This one's easy. Thierry Henry is a cheat. He helped France cheat its way to the 2010 World Cup by intentionally handling the ball to control it before crossing it for William Gallas to score les Bleus' equalizer in extra time against Ireland on Wednesday (RECAP).
We're halfway through the Champions League group stage, which means it's midterm report-card time for Europe's elite. In this evaluation, though, you don't get a straight grade -- you're on a curve based on how you've performed relative to expectations.
With World Cup qualifying wrapping up very soon, a potential nightmare scenario lies ahead for FIFA:
Picture the scene: your star striker is bearing down on goal, seconds before the end of a crucial, season-defining match. A heavy touch takes him away from the danger area but, thanks to the attentions of a nearby defender, a tenuous fall to the turf procures a dubious penalty.
We knew it was coming sooner or later. Michel Platini, president of UEFA, had said as much. And now we're one step closer, after UEFA approved what it calls the "concept" of "financial fair play."
Jump on the England bandwagon too soon -- as often happens -- and you're bound to be disappointed. But the numbers are hard to argue with: eight games in World Cup qualifying, eight wins; 31 goals scored, five conceded.
Welcome to rock bottom. It couldn't possibly get worse, could it?
Real Madrid's incredible summer spending spree will go past $300 million this week as Cristiano Ronaldo and Karim Benzema sign on the dotted line at the Bernabeu.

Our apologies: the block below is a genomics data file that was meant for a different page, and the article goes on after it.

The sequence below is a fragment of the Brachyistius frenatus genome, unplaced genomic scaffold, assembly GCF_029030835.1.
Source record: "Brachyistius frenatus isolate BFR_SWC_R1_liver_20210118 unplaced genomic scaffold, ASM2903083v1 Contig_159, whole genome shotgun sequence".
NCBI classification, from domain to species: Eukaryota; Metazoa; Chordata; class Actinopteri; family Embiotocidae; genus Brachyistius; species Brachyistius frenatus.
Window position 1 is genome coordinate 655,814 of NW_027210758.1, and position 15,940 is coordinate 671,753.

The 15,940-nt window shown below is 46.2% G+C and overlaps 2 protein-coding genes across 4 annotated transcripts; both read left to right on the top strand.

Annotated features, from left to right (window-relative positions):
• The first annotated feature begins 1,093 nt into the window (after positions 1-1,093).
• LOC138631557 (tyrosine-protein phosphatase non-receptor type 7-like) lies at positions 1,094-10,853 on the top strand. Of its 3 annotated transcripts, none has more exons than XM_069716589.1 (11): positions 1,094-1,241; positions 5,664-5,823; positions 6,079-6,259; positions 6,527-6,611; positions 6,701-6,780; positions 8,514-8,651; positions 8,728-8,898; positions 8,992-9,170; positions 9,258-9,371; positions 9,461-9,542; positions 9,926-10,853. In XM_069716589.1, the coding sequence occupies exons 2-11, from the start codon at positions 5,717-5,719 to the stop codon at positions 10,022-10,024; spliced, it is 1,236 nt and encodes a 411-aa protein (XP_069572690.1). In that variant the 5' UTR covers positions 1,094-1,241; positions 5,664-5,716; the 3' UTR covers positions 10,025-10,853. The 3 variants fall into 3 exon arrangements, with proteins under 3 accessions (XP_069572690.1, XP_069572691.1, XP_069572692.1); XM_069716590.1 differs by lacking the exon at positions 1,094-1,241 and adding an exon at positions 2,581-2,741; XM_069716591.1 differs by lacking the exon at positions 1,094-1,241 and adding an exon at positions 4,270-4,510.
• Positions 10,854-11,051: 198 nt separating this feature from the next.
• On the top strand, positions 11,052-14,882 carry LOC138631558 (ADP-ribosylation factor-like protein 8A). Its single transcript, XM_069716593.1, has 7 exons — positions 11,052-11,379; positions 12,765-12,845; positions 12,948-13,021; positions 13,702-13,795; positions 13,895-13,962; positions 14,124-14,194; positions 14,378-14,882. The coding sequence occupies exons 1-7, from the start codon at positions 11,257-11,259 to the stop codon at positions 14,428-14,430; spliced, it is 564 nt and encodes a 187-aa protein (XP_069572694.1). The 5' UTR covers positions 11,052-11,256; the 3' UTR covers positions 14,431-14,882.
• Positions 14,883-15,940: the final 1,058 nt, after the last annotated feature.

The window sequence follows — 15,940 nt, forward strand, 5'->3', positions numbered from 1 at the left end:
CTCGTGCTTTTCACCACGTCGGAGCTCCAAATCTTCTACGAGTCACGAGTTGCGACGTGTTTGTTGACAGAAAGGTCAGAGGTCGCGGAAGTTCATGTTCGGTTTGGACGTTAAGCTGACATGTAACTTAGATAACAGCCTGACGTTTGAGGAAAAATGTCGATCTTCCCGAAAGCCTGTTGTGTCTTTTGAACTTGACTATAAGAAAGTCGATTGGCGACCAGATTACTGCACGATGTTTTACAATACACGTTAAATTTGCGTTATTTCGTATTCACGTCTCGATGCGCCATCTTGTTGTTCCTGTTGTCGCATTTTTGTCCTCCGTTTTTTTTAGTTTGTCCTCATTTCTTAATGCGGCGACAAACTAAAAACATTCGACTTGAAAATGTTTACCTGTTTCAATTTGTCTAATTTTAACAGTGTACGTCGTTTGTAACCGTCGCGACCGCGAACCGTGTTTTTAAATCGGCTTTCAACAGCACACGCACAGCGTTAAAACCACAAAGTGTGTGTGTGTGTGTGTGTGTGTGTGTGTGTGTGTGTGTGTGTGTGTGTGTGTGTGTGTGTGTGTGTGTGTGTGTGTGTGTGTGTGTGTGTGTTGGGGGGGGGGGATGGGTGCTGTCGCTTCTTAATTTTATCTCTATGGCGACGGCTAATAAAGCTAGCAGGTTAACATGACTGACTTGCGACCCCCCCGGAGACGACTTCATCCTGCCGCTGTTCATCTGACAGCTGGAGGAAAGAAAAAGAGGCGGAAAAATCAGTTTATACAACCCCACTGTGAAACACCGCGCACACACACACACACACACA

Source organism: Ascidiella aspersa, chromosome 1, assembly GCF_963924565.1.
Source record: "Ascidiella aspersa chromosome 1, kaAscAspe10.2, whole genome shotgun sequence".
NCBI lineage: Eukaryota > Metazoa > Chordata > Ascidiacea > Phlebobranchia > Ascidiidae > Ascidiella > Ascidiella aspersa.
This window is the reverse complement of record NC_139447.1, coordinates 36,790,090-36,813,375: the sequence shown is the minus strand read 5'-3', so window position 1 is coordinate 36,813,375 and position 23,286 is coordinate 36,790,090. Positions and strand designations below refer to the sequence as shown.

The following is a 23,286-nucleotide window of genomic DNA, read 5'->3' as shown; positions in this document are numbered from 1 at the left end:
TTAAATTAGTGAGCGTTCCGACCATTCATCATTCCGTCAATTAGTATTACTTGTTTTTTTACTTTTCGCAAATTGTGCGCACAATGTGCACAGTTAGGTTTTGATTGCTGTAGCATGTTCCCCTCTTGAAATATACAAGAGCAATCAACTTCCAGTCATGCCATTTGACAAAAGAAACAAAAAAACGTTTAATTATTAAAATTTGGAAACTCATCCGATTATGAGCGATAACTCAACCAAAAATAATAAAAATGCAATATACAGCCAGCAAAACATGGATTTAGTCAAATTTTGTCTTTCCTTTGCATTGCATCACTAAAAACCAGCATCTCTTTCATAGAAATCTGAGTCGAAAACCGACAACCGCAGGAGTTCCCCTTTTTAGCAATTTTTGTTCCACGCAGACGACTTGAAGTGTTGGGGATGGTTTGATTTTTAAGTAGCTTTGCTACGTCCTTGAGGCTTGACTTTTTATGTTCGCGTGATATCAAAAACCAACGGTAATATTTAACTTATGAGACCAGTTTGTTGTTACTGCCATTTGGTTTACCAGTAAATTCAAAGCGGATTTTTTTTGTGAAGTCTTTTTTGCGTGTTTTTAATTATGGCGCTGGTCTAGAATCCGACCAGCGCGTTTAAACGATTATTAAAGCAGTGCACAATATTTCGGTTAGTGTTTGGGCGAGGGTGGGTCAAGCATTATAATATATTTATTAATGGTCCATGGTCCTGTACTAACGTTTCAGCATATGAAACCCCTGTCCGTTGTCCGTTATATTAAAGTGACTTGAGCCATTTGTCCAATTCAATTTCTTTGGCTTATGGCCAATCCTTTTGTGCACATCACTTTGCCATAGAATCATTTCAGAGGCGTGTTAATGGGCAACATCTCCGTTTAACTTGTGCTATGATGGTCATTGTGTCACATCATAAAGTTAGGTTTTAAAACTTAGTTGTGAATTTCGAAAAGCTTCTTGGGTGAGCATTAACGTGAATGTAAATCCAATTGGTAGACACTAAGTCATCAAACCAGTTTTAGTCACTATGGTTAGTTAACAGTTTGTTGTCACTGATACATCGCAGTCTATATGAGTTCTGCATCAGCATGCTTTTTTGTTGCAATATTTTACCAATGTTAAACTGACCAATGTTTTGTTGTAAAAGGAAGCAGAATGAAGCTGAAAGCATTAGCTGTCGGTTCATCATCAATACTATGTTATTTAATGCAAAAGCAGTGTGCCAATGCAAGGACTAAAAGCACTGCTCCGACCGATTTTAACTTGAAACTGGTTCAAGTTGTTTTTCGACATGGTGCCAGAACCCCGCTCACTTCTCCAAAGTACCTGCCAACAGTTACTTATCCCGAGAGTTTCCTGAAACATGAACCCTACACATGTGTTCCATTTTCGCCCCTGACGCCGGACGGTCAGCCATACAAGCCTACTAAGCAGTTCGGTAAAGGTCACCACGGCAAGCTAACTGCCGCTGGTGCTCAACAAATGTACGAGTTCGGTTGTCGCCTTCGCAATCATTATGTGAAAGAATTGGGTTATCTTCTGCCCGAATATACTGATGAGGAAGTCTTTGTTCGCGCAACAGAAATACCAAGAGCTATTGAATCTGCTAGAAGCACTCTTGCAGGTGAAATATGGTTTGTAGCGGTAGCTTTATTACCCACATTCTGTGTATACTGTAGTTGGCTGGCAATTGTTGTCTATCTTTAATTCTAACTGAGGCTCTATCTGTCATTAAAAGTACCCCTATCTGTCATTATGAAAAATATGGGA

There are some people who, I guess, are just not meant to be liked. Maybe they don't fit with what we expect, or perhaps there's something about them that prompts us to judge them more harshly than others. Or maybe they just don't look right.
Nine years ago, Florentino Pérez walked into the game and ushered in a new era. Call it "the Galáctico Age," call it "the Zidanes y Pavones experiment," call it the destruction of conventional wisdom, call it what you like.
SI.com's Gabriele Marcotti breaks down Wednesday's Champions League final matchup between Manchester United and FC Barcelona (ESPN, 2:30 p.m. ET).
Shakhtar Donetsk became the third former Soviet club to win the UEFA Cup in the past five years, following CSKA Moscow in 2004-05 and Zenit St. Petersburg last season.
Halfway through the Champions League quarterfinals and the neutral fans can only be pleased. We've seen far better games than in the first legs of the Round of 16, we yet could have a major upset and, along the way, we've learned at least 10 things:
Deep into injury time in one of Manchester United's most important games of the English Premier League season a 17-year-old Italian on debut hit a stunning winner and lifted himself to instant stardom.
FIFA and UEFA did something this week that not only was right and just but also took a fair amount of guts. They stood up to the World Anti-Doping Agency (WADA) and rejected its out-of-competition drug-testing rules.
It was Real Madrid's most humiliating European night in a long, long time. And in some ways, the 4-0 loss to Liverpool on Tuesday hurt more than the 5-0 defeat to Arrigo Sacchi's AC Milan team 20 years ago.
Half an hour after going down to a 1-0 defeat by Arsenal at the Emirates Stadium in the Champions League, Roma's Philippe Mexes stopped on his way to the team bus to chat with the media.
A little more than a week ago, I was invited to a roundtable chat with UEFA president Michel Platini. One phrase stood out: "We need to reintroduce the concept of morality in football. We have to permit everybody to have a chance to win."